http://www.dailykos.com/story/2011/04/18/968197/-Eric-Cantor-is-betting-against-America-on-the-stockmarket?detail=hide&via=blog_553352

  • BetweenTheLines on June 30, 2011 2:01 PM:

    One wonder's if this day's Morning Joe/Halprin "dick" episode wasn't manufactured to take the media gas out of this potential bombshell.

  • max on June 30, 2011 4:17 PM:

    "Cantor�s office claims the investment is simply part of a balanced portfolio. I have no evidence to the contrary. It�s hardly a stretch, though, to suggest prominent officials should avoid these kinds of conflicts of interest."

    Have we transcended the politicans' faux blind trusts, e.g., former Republican Senate Majority Leader Bill Frist pretending he had not idea his considerable Colmbia/HCA stock holdinds were being traded for a profit because it was in a "blind trust?" If these guys were not wrecking the economy they would be funny and pathetic instead of just pathetic.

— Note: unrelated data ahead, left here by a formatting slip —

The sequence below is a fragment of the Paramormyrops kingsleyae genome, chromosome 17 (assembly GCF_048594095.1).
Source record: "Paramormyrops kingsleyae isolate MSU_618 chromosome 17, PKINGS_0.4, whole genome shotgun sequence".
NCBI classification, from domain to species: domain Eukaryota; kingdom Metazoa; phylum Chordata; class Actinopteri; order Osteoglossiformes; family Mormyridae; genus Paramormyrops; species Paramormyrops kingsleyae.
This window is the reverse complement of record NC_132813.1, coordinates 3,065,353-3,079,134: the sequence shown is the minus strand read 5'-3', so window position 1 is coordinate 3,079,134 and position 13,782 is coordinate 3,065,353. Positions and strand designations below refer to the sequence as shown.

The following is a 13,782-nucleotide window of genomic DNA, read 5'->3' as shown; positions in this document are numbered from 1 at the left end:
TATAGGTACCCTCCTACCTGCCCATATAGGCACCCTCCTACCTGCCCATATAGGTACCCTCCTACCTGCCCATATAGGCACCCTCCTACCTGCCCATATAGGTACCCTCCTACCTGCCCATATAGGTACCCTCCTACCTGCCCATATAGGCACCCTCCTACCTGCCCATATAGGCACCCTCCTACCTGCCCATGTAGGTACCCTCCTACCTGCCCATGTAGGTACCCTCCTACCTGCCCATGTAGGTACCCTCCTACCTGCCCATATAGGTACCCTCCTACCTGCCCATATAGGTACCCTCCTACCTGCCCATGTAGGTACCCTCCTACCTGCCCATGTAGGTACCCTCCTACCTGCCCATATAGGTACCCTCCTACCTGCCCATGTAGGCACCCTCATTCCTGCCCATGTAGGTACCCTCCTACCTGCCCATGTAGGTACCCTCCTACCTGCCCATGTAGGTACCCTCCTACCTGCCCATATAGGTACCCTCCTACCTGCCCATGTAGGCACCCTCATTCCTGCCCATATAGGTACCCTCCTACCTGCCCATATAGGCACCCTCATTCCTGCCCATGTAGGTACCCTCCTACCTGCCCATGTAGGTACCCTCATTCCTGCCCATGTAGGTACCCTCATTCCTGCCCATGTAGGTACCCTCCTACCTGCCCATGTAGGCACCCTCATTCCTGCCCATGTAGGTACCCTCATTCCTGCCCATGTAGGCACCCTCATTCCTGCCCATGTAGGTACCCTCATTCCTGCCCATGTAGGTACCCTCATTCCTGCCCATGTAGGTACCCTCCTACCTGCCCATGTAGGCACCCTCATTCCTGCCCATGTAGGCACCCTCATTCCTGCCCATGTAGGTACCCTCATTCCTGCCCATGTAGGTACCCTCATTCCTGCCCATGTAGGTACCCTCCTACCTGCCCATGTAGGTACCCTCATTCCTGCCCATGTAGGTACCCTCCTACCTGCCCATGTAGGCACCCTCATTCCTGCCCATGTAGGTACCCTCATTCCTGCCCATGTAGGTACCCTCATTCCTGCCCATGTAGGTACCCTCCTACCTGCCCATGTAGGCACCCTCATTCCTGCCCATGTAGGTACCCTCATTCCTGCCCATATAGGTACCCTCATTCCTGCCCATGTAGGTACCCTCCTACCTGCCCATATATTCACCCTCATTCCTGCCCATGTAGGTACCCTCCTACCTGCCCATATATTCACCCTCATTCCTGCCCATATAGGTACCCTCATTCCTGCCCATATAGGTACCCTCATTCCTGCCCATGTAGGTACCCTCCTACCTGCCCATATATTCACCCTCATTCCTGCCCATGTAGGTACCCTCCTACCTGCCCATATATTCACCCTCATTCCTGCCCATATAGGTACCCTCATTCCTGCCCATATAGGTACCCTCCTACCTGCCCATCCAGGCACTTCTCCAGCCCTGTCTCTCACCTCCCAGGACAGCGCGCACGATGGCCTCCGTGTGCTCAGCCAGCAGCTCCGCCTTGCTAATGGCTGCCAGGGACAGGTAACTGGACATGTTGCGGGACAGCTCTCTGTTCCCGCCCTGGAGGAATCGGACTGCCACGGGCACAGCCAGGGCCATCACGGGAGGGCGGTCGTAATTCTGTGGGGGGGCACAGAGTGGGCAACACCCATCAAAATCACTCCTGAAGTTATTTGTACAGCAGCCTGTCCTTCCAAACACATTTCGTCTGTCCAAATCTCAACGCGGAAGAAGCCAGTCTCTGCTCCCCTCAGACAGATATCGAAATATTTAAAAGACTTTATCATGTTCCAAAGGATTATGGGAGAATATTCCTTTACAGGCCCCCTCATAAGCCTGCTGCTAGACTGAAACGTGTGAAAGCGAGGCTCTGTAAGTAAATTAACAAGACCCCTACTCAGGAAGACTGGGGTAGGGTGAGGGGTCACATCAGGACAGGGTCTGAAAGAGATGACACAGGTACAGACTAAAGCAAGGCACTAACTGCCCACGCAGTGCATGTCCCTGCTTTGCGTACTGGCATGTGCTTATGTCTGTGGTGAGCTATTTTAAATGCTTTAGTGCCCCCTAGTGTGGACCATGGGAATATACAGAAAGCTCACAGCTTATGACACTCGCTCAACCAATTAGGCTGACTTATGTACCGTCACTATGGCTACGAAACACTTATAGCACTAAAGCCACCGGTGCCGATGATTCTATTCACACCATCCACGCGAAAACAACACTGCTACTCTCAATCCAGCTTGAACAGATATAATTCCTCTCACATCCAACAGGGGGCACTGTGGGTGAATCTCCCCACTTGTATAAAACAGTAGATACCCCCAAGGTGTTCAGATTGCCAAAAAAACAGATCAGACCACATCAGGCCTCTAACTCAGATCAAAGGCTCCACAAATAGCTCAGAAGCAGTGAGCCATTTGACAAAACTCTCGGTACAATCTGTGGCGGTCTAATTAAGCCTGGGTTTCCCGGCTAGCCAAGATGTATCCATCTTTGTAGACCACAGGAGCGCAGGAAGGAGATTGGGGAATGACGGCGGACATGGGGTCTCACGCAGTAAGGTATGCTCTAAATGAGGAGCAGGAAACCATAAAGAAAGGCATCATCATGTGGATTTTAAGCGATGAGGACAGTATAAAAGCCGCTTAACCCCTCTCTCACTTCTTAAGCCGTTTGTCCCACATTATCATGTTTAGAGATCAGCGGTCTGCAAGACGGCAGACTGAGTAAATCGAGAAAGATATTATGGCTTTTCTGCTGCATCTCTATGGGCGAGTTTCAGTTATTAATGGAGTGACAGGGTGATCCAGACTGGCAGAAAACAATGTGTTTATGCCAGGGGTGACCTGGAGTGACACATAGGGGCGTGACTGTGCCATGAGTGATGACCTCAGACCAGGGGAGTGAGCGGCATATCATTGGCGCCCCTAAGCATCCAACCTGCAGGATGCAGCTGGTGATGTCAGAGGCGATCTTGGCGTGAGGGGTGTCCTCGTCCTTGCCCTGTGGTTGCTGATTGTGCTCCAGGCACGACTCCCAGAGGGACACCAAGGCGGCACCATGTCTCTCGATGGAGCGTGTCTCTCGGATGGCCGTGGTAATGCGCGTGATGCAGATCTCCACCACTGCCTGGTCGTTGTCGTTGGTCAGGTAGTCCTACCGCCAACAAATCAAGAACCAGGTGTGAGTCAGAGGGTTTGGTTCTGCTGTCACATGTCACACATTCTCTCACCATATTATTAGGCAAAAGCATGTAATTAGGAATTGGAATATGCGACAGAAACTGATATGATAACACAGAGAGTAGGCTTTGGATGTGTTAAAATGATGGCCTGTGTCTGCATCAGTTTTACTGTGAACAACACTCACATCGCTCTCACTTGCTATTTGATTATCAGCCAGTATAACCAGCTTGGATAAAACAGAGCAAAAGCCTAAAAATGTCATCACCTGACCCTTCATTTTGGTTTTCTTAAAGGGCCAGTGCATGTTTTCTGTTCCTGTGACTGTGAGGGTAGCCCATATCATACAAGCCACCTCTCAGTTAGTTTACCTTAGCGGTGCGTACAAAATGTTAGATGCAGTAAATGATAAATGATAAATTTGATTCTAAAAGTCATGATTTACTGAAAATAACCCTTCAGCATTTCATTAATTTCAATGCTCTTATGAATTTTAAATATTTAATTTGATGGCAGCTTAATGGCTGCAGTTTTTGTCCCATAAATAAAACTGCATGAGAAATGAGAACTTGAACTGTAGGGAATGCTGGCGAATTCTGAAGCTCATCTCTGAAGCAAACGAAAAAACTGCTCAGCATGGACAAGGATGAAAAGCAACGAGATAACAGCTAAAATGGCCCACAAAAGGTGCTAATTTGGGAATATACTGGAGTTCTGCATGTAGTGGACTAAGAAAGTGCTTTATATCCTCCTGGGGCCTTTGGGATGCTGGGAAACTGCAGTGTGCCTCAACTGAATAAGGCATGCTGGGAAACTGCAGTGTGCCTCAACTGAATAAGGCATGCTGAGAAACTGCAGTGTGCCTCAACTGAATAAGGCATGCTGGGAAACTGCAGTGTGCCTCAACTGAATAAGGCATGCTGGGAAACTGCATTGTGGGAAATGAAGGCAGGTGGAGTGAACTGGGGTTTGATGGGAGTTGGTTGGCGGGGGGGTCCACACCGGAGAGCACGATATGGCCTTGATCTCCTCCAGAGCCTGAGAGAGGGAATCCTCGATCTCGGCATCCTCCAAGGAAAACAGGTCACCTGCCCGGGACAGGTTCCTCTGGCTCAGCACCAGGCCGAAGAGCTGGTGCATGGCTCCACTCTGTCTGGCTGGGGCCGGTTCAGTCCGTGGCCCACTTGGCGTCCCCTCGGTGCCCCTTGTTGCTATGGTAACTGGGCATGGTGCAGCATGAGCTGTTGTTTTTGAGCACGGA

• Both Sides on June 30, 2011 4:28 PM:

    It's also worth noting that President Obama has well over $1 million invested in Treasury debt, and he's been heavily pushing for raising the debt ceiling as quickly as possible. If the US defaults, he could stand to lose a lot of money. Clearly there are conflicts of interest on both sides.

  • Doug on June 30, 2011 8:53 PM:

    Both Sides, first off, you DO realize the abbreviation for your pseudonym is, appropriately enough, BS?
    Secondly, the question about raising the debt ceiling does NOT center on whether or not Treasury bonds will or will not be repaid. Regardless of whether or not the debt ceiling is raised, they will be repaid. No holder of ANY US Treasury bond, Mr. Obama included, will lose any money.